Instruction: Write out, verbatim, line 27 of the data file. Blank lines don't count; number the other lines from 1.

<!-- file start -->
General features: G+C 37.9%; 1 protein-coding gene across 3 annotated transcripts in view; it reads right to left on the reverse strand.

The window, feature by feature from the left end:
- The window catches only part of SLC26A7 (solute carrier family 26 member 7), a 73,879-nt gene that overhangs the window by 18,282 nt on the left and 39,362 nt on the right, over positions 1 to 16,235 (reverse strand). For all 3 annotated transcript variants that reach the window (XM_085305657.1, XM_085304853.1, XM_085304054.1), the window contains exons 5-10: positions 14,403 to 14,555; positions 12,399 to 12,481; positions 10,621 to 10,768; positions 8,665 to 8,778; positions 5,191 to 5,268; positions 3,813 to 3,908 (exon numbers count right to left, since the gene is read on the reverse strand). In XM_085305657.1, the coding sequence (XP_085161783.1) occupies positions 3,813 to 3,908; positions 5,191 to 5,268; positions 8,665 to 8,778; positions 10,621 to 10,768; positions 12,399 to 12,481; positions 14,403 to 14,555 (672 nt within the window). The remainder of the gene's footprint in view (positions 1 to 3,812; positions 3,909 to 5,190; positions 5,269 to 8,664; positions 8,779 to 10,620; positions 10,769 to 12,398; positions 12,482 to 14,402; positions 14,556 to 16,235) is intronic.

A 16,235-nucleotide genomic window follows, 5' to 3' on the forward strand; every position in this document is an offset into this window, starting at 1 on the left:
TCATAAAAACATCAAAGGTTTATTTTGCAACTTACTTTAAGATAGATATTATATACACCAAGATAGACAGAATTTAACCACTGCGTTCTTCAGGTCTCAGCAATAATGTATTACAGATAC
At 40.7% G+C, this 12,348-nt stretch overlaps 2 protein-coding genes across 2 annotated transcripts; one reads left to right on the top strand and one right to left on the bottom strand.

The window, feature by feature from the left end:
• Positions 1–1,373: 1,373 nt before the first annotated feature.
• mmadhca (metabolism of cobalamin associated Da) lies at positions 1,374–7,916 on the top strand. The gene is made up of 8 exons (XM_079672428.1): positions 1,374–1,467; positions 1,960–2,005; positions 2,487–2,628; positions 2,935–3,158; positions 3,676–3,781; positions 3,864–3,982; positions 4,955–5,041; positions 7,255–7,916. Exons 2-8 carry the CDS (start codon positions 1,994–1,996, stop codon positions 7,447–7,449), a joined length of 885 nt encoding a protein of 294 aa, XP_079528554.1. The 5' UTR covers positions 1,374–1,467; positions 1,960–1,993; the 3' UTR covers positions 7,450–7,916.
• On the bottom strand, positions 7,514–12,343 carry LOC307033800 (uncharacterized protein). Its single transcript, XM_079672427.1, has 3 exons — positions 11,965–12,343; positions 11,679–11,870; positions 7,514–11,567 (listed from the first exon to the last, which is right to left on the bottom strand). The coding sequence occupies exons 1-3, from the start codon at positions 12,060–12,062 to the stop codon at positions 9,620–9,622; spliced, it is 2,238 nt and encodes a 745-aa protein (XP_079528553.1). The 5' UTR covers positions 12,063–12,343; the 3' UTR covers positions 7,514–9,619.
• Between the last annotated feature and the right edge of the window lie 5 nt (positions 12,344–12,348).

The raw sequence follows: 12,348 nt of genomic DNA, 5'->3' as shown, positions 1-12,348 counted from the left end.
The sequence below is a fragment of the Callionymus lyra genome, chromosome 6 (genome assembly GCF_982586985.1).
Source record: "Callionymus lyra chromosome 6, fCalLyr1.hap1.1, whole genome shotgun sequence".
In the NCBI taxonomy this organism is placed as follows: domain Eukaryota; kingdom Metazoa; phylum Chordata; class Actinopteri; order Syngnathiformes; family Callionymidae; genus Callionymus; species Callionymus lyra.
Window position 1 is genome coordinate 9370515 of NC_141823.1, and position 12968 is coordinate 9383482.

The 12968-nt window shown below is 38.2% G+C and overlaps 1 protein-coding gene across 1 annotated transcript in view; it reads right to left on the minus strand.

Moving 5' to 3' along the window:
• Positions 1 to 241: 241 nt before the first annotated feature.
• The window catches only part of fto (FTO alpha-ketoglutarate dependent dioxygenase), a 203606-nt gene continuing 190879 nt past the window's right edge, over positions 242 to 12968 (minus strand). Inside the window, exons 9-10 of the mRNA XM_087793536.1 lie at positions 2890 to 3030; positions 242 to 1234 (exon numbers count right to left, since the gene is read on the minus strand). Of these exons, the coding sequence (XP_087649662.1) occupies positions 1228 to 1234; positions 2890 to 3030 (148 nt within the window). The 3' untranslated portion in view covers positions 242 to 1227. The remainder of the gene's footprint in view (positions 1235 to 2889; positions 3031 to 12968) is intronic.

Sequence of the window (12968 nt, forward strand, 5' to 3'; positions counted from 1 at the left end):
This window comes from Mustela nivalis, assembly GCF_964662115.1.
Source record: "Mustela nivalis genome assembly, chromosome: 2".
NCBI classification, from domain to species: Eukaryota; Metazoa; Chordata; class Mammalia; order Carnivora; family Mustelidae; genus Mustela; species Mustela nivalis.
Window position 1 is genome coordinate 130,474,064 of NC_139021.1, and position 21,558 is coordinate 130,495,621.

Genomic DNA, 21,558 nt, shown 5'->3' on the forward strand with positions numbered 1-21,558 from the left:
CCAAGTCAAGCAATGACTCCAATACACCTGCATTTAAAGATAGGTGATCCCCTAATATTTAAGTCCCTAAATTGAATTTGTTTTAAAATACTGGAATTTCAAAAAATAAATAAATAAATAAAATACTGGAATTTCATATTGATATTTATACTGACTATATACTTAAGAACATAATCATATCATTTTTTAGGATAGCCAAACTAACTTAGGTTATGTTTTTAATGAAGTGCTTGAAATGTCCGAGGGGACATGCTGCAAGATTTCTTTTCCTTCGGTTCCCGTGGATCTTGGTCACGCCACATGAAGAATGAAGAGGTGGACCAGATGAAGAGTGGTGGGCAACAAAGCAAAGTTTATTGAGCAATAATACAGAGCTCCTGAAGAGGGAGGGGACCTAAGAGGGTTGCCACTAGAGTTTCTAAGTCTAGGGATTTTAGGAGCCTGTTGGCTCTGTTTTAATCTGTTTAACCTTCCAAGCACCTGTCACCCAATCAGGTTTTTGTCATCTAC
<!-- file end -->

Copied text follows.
CCAAGTCAAGCAATGACTCCAATACACCTGCATTTAAAGATAGGTGATCCCCTAATATTTAAGTCCCTAAATTGAATTTGTTTTAAAATACTGGAATTTCAAAAAATAAATAAATAAATAAAATACTGGAATTTCATATTGATATTTATACTGACTATATACTTAAGAACATAATCATATCATTTTTTAGGATAGCCAAACTAACTTAGGTTATGTTTTTAATGAAGTGCTTGAAATGTCCGAGGGGACATGCTGCAAGATTTCTTTTCCTTCGGTTCCCGTGGATCTTGGTCACGCCACATGAAGAATGAAGAGGTGGACCAGATGAAGAGTGGTGGGCAACAAAGCAAAGTTTATTGAGCAATAATACAGAGCTCCTGAAGAGGGAGGGGACCTAAGAGGGTTGCCACTAGAGTTTCTAAGTCTAGGGATTTTAGGAGCCTGTTGGCTCTGTTTTAATCTGTTTAACCTTCCAAGCACCTGTCACCCAATCAGGTTTTTGTCATCTAC